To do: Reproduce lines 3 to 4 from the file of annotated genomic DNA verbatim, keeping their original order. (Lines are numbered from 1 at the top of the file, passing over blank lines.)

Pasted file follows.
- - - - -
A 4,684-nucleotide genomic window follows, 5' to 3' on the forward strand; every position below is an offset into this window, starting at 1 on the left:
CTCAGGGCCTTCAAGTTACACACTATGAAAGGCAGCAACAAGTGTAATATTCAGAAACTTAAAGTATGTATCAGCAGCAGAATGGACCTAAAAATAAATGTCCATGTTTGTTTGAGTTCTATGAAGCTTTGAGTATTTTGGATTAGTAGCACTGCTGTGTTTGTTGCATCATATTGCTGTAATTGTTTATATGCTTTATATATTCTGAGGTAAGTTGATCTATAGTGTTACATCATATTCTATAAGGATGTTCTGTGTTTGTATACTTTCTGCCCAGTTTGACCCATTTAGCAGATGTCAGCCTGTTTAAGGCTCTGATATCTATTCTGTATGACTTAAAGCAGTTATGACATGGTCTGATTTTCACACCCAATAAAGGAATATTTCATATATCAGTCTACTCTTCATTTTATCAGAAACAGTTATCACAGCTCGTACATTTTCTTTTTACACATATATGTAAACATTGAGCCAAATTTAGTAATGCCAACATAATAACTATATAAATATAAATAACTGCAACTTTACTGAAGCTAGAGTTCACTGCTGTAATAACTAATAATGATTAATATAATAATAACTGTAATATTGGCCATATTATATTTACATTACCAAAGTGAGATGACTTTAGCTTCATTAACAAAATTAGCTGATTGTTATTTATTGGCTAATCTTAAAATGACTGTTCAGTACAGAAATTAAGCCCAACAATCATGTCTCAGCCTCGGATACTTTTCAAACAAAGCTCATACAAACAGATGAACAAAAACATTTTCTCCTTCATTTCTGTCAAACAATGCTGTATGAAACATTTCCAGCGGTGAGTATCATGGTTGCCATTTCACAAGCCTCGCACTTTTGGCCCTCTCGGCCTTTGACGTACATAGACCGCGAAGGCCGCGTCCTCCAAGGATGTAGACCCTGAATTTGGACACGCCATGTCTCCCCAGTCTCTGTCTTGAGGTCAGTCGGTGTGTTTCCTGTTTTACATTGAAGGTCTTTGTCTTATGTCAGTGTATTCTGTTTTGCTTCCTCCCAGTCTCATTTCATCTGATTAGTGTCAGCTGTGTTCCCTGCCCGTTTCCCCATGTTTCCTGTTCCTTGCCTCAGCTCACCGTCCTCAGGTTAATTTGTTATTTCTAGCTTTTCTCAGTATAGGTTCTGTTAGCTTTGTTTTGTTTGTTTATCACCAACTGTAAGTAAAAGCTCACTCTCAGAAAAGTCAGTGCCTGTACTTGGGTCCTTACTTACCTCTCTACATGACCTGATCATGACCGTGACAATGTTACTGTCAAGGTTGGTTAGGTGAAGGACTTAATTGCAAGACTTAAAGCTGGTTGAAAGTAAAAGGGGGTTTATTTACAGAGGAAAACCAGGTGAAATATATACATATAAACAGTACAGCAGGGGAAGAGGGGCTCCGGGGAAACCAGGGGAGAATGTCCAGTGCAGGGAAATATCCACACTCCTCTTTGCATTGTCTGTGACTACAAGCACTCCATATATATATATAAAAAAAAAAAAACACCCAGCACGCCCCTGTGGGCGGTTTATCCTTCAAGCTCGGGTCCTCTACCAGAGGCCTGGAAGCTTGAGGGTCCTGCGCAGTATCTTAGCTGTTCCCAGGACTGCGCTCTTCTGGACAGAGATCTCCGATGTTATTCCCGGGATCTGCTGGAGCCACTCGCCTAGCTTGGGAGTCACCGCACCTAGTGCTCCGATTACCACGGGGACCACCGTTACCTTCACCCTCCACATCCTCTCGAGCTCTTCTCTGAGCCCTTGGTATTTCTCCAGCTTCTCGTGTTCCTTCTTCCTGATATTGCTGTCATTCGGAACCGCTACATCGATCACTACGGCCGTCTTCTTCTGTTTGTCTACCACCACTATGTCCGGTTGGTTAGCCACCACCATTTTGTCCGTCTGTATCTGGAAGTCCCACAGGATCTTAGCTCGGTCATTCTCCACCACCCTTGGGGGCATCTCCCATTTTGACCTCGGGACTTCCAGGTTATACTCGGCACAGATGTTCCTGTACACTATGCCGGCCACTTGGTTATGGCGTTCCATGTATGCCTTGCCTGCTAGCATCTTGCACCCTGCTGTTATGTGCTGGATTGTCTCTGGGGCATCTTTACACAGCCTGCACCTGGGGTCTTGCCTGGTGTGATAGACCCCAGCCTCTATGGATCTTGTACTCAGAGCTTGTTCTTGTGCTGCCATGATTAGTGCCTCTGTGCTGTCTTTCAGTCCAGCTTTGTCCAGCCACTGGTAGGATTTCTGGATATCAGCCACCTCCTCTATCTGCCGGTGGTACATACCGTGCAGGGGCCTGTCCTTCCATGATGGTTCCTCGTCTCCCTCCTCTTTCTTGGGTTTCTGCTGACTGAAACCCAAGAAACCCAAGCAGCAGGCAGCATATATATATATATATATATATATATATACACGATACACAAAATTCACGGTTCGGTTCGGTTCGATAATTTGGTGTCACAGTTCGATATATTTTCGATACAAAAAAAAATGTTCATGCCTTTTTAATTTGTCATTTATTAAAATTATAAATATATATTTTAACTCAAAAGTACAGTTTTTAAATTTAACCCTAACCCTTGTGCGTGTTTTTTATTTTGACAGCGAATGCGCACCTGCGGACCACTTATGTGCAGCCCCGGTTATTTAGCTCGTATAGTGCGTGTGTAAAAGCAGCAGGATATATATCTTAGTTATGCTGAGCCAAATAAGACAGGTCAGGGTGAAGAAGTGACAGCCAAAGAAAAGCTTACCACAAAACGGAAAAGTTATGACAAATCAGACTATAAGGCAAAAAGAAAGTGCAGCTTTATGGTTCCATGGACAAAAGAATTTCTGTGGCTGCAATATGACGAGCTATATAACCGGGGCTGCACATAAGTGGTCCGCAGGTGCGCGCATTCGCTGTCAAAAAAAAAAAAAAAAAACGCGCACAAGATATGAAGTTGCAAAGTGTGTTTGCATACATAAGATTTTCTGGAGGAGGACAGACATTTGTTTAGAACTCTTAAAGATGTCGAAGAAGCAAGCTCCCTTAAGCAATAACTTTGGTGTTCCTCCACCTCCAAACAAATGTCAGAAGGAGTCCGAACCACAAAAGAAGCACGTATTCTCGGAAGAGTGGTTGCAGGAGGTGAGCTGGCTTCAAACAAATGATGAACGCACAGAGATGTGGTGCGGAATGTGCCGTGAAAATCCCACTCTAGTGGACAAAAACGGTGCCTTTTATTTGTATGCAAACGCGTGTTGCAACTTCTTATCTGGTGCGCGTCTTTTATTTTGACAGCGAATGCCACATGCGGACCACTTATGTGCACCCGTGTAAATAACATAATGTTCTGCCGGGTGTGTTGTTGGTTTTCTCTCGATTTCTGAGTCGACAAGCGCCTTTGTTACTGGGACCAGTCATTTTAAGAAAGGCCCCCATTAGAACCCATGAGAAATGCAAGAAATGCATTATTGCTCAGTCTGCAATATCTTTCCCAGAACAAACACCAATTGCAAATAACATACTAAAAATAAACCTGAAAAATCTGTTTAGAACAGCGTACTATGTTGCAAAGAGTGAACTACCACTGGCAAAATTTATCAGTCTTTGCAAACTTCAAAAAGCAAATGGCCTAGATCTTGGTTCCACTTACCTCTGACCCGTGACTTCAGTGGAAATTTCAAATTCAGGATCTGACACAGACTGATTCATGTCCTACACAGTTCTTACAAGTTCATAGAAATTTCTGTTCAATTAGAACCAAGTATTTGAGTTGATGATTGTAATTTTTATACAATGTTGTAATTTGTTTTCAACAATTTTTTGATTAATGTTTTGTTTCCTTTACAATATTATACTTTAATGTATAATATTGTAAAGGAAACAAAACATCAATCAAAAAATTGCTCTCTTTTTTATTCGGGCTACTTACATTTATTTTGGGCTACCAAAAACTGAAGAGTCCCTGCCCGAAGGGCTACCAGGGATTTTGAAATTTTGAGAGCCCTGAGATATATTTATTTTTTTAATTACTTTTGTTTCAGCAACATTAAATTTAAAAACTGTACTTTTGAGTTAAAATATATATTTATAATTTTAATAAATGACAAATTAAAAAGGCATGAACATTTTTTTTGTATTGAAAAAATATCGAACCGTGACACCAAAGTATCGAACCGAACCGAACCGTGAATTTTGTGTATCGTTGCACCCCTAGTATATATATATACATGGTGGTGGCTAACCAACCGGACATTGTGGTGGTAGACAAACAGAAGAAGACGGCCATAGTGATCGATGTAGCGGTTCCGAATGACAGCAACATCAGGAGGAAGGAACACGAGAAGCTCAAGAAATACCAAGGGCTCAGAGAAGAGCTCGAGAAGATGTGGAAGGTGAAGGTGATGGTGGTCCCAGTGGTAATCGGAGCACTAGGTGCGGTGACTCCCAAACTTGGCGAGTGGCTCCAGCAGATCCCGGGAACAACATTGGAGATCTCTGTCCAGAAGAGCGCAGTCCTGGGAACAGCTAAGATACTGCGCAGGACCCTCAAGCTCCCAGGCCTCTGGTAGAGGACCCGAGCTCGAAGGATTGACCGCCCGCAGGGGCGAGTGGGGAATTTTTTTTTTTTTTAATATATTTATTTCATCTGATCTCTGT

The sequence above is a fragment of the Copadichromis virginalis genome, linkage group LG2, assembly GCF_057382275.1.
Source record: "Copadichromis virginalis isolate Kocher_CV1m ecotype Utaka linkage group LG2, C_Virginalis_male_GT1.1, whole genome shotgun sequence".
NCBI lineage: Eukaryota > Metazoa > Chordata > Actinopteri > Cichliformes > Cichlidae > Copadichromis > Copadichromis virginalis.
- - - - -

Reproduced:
The sequence above is a fragment of the Copadichromis virginalis genome, linkage group LG2, assembly GCF_057382275.1.
Source record: "Copadichromis virginalis isolate Kocher_CV1m ecotype Utaka linkage group LG2, C_Virginalis_male_GT1.1, whole genome shotgun sequence".